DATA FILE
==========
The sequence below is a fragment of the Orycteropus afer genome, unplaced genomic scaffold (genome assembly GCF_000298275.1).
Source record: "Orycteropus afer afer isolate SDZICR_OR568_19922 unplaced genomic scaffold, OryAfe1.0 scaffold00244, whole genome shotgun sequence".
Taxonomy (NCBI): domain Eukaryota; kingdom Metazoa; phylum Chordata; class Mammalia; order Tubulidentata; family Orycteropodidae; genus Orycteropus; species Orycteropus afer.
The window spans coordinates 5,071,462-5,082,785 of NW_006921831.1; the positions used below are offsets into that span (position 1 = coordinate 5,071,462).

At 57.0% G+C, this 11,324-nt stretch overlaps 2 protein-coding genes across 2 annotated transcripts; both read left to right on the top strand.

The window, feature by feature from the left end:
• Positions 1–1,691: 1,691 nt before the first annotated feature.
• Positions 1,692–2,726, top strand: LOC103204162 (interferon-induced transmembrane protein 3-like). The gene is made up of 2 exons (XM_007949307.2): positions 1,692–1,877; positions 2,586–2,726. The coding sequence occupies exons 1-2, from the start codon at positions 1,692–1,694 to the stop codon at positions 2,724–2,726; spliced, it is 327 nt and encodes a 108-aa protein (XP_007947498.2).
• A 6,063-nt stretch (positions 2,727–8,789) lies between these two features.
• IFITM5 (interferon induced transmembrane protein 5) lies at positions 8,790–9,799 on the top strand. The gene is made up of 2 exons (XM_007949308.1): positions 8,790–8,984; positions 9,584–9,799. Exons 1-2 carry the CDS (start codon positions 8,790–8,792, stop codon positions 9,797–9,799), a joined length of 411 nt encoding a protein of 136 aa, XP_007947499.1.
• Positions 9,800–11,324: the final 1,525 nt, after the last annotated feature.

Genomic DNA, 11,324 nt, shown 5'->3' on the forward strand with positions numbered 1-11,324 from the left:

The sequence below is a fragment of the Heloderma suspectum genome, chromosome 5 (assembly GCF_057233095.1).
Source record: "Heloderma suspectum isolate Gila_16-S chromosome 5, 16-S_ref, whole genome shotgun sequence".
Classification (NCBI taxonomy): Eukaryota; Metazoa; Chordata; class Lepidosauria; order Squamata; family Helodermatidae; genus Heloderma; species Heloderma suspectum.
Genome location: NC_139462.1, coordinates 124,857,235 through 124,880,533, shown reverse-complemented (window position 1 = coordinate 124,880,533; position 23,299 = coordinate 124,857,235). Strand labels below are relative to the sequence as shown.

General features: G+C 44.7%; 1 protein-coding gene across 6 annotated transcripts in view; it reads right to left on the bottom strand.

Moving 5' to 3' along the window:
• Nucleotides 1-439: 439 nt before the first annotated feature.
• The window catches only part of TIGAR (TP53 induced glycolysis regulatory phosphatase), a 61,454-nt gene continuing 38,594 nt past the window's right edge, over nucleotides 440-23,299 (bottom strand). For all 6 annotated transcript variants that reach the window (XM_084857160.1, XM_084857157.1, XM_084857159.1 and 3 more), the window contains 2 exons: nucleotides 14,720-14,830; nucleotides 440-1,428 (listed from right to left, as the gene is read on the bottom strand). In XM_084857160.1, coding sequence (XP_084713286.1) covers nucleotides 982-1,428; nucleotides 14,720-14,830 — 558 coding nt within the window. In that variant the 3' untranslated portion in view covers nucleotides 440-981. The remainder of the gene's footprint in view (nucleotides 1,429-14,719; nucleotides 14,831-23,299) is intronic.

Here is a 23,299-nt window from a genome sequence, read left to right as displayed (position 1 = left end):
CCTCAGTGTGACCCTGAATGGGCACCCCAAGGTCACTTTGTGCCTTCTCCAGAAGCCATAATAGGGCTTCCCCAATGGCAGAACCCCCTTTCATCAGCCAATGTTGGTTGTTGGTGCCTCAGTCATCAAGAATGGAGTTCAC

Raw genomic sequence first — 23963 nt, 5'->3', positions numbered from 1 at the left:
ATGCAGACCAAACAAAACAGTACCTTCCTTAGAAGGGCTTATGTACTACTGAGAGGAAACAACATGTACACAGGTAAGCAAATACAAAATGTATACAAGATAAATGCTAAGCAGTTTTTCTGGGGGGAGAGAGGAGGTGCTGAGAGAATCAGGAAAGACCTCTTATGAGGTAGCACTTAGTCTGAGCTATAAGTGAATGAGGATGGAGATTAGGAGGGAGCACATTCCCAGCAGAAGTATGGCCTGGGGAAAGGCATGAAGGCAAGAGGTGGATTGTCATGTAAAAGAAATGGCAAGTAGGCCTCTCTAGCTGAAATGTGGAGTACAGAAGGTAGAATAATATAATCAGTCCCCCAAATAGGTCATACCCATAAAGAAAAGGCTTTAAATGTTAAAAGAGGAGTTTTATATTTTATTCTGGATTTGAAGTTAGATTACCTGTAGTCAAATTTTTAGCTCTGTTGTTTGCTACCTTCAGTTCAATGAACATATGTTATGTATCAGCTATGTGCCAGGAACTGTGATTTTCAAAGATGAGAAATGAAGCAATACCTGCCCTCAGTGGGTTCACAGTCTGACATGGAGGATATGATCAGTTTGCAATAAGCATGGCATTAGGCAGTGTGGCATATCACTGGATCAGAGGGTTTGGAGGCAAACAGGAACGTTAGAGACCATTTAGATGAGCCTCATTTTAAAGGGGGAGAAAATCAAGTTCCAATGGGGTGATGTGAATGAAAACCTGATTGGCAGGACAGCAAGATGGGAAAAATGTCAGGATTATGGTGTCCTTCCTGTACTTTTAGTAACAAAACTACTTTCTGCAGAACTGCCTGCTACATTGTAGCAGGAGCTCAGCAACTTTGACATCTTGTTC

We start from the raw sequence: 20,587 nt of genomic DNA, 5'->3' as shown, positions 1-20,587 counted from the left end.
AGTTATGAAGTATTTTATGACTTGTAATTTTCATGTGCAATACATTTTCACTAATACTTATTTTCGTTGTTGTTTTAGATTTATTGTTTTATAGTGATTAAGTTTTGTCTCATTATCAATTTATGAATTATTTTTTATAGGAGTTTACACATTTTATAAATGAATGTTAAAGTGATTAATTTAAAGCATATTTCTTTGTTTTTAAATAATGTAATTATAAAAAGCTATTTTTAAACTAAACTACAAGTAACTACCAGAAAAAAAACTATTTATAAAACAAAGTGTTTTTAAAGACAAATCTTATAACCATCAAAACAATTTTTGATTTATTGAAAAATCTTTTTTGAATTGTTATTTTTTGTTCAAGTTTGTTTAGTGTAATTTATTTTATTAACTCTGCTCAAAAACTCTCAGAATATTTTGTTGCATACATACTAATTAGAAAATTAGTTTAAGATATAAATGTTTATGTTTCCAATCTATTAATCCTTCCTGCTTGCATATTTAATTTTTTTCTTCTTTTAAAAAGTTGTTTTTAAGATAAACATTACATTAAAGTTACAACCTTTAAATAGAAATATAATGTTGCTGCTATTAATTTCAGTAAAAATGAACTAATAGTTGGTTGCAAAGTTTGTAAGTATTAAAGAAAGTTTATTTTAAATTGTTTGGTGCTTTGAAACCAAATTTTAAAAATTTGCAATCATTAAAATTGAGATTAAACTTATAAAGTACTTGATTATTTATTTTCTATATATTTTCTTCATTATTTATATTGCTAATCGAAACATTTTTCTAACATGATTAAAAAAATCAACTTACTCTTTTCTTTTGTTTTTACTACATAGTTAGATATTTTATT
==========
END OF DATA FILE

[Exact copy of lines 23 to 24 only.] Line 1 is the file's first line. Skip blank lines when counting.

Raw genomic sequence first — 23963 nt, 5'->3', positions numbered from 1 at the left:
ATGCAGACCAAACAAAACAGTACCTTCCTTAGAAGGGCTTATGTACTACTGAGAGGAAACAACATGTACACAGGTAAGCAAATACAAAATGTATACAAGATAAATGCTAAGCAGTTTTTCTGGGGGGAGAGAGGAGGTGCTGAGAGAATCAGGAAAGACCTCTTATGAGGTAGCACTTAGTCTGAGCTATAAGTGAATGAGGATGGAGATTAGGAGGGAGCACATTCCCAGCAGAAGTATGGCCTGGGGAAAGGCATGAAGGCAAGAGGTGGATTGTCATGTAAAAGAAATGGCAAGTAGGCCTCTCTAGCTGAAATGTGGAGTACAGAAGGTAGAATAATATAATCAGTCCCCCAAATAGGTCATACCCATAAAGAAAAGGCTTTAAATGTTAAAAGAGGAGTTTTATATTTTATTCTGGATTTGAAGTTAGATTACCTGTAGTCAAATTTTTAGCTCTGTTGTTTGCTACCTTCAGTTCAATGAACATATGTTATGTATCAGCTATGTGCCAGGAACTGTGATTTTCAAAGATGAGAAATGAAGCAATACCTGCCCTCAGTGGGTTCACAGTCTGACATGGAGGATATGATCAGTTTGCAATAAGCATGGCATTAGGCAGTGTGGCATATCACTGGATCAGAGGGTTTGGAGGCAAACAGGAACGTTAGAGACCATTTAGATGAGCCTCATTTTAAAGGGGGAGAAAATCAAGTTCCAATGGGGTGATGTGAATGAAAACCTGATTGGCAGGACAGCAAGATGGGAAAAATGTCAGGATTATGGTGTCCTTCCTGTACTTTTAGTAACAAAACTACTTTCTGCAGAACTGCCTGCTACATTGTAGCAGGAGCTCAGCAACTTTGACATCTTGTTC